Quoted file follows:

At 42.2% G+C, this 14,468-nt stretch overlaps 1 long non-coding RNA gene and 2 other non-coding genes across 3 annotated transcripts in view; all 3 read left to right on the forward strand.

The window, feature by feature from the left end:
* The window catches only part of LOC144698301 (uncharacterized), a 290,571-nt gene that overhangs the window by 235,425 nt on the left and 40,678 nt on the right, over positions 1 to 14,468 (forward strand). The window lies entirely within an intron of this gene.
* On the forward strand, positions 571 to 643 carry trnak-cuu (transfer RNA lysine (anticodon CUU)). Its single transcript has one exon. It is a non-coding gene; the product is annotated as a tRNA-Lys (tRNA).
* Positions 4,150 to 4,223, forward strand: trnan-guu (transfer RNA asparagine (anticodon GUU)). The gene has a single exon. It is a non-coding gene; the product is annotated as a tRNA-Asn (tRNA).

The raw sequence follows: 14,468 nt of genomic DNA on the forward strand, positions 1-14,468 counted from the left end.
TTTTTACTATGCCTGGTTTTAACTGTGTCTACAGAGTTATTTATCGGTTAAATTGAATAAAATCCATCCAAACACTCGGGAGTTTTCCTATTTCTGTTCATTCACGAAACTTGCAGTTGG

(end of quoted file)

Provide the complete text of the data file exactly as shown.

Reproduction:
At 42.2% G+C, this 14,468-nt stretch overlaps 1 long non-coding RNA gene and 2 other non-coding genes across 3 annotated transcripts in view; all 3 read left to right on the forward strand.

The window, feature by feature from the left end:
* The window catches only part of LOC144698301 (uncharacterized), a 290,571-nt gene that overhangs the window by 235,425 nt on the left and 40,678 nt on the right, over positions 1 to 14,468 (forward strand). The window lies entirely within an intron of this gene.
* On the forward strand, positions 571 to 643 carry trnak-cuu (transfer RNA lysine (anticodon CUU)). Its single transcript has one exon. It is a non-coding gene; the product is annotated as a tRNA-Lys (tRNA).
* Positions 4,150 to 4,223, forward strand: trnan-guu (transfer RNA asparagine (anticodon GUU)). The gene has a single exon. It is a non-coding gene; the product is annotated as a tRNA-Asn (tRNA).

The raw sequence follows: 14,468 nt of genomic DNA on the forward strand, positions 1-14,468 counted from the left end.
TTTTTACTATGCCTGGTTTTAACTGTGTCTACAGAGTTATTTATCGGTTAAATTGAATAAAATCCATCCAAACACTCGGGAGTTTTCCTATTTCTGTTCATTCACGAAACTTGCAGTTGG